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In hostile Honduras, a brutal test awaits Australia

Wondering what the Socceroos are in for when they face Honduras next month? Take it from veteran Canadian midfielder Andre Hainault, who has set foot in all of Central America’s famously wild venues.

Honduras

A Honduras fan celebrates their World Cup qualifying campaign Source: AAP

"It’s probably the most hostile atmosphere I’ve ever played in," Hainault told the Toronto Sun.

"I can remember coming out for the game and there’s this caged tunnel and the people are climbing all over and shaking it."

All that was for a simple, regular World Cup qualifier in 2008.

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Hainault had the temerity to score a 54th minute equaliser that day – before Honduras, roared home by a crowd that could politely be described as animated, smashed home two more.

Barbed wire (next to a giant moat) separates fans from the field at the Estadio Olímpico Metropolitano and that’s for good reason. Honduras takes football rather seriously.



As you will no doubt hear endlessness about in the next few weeks, yes, Honduras were part of the so-called "Football War" with neighbouring El Salvador in 1969.

Technically, the war was about much deeper issues – tensions had long-simmered over land rights and immigration – but it was a World Cup qualifier that lit the touchpaper.

Without cheapening the meaning of a real war that had actual casualties, it does go to show how deep the game’s meaning is in the country and the region as a whole.

Some critics speculated that Australia's match against Syria would be the equivalent of the matches against Uruguay in 2001 and 2005.



Quite wrong. The Syrian match was more like the qualifiers against Canada (1993) and New Zealand (2001) – competitive entrees to a hell-for-leather main course.

Make no mistake, this is the equivalent of Uruguay in terms of hostility. It’ll be a battle for the Australian team just to get to the venue on time.

But it was the lessons of the 2001 trip that forged the grounding for the 2005 success. Australia pulled all the right strings in preparation – they must make sure to do so again here.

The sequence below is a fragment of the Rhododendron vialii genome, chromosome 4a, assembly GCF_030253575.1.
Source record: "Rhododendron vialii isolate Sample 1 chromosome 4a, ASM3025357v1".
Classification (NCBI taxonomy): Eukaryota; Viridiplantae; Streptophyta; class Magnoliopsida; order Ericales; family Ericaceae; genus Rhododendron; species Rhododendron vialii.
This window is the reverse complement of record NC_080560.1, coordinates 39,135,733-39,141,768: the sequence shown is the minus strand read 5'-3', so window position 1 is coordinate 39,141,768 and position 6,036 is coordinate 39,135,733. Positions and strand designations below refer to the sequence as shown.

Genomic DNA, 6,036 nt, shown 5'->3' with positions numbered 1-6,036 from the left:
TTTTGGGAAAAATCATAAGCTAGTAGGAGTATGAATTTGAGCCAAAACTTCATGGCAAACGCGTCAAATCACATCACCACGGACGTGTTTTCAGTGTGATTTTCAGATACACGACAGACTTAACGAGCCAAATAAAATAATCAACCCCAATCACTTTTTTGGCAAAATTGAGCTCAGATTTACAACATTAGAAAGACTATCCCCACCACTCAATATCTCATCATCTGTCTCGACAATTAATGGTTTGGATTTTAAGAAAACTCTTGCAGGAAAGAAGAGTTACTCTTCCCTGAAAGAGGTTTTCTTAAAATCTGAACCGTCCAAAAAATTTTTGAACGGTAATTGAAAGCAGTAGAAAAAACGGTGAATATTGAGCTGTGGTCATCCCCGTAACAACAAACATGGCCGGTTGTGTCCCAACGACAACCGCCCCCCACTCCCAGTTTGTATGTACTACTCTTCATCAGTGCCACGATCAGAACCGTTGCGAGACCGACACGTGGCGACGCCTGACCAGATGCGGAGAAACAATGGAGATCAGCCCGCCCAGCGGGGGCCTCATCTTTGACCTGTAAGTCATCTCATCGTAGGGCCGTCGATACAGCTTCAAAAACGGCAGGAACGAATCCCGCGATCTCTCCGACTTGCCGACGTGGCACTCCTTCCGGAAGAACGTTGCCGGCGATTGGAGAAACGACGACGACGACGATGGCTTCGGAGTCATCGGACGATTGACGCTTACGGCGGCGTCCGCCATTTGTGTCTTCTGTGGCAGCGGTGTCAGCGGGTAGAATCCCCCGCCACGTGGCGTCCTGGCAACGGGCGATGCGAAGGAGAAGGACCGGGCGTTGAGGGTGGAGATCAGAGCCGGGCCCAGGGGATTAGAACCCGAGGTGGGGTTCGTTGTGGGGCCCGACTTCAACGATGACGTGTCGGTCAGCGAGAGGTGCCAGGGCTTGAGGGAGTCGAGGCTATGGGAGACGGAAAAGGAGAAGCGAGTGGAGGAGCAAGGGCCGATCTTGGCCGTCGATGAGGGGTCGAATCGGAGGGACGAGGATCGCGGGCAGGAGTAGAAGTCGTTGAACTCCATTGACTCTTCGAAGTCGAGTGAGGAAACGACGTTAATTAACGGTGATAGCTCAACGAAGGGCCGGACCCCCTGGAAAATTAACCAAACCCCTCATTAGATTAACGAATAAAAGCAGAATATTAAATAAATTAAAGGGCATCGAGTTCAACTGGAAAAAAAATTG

One overlooked stroke of genius by Guus Hiddink was assembling the team in Argentina, so that they could acclimatise to similar conditions, all whilst bathing in tremendous local goodwill.

Expect Australia this time to look at nearby Nicaragua – considered one of the safest nations in all Latin America.

Before anyone asks, acclimatisation will be absolutely necessary.

The average temperature in San Pedro Sula during November – the first month of the Honduras winter – is 30.2 degrees (compared to 23.8 in Sydney), with an average humidity of 83 per cent (57 per cent in Sydney).



Don’t forget that most Socceroos will be coming from Europe, where winter will almost be in full swing.

Honduras lies half-way between the Tropic of Cancer and the equator, which, in layman’s terms, means the following: the first leg is being played in what effectively amounts to a concrete sauna, filled with 40,000 screaming fans.

Some might say that Uruguay’s 2001 and 2005 editions were vastly superior team to this Honduran outfit, and they’d be right.

But the Socceroos of the same era were probably that much better than the current edition. For this group of players, it is an equitable challenge to that faced by our greatest-ever team.

Honduras might not have an Alvaro Recoba but we don’t have a Harry Kewell.

Tim Cahill is still there inspiring Australia – and Honduras have their own equivalent, Maynor Figueroa, a defensive icon with an astonishing 135 caps to his name.



Beyond that, however, neither team has too many household international names, especially with veteran forward Carlo Costly (76 games, 32 goals) currently out of the Honduran team due to a spat with manager Jorge Luis Pinto. That rift will must be closely monitored.

However, it is a steady group, pulled predominantly from the most powerful three teams of the domestic league: Olimpia, Motagua, Real Espana. Familiarity is clearly their strength.

Interestingly, the team was blighted by troubles until the half-way point of the year.

Between February and early July they played nine matches and won just once. But Pinto was kept in charge and the reward came in the final stretch of qualifiers.

The Colombian oversaw an away win over Trinidad and Tobago, followed by gutsy draws against USA and Costa Rica, and finally – spectacularly – the 3-2 win over Mexico that sealed their place in the play-off on Wednesday (AEDT).

Guillermo Ochoa’s own goal has already gone viral around the world.

It’s the first time Australia has played Honduras at this level, but it’s hard not to think back to the 2000 Olympics, when the Hondurans filleted the Olyroos at the Sydney Football Stadium, winning 2-1.

That’s a long time ago now, but the lessons – of both the past and present – sit right before our eyes.


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5 min read
Published 11 October 2017 at 7:19pm
By Sebastian Hassett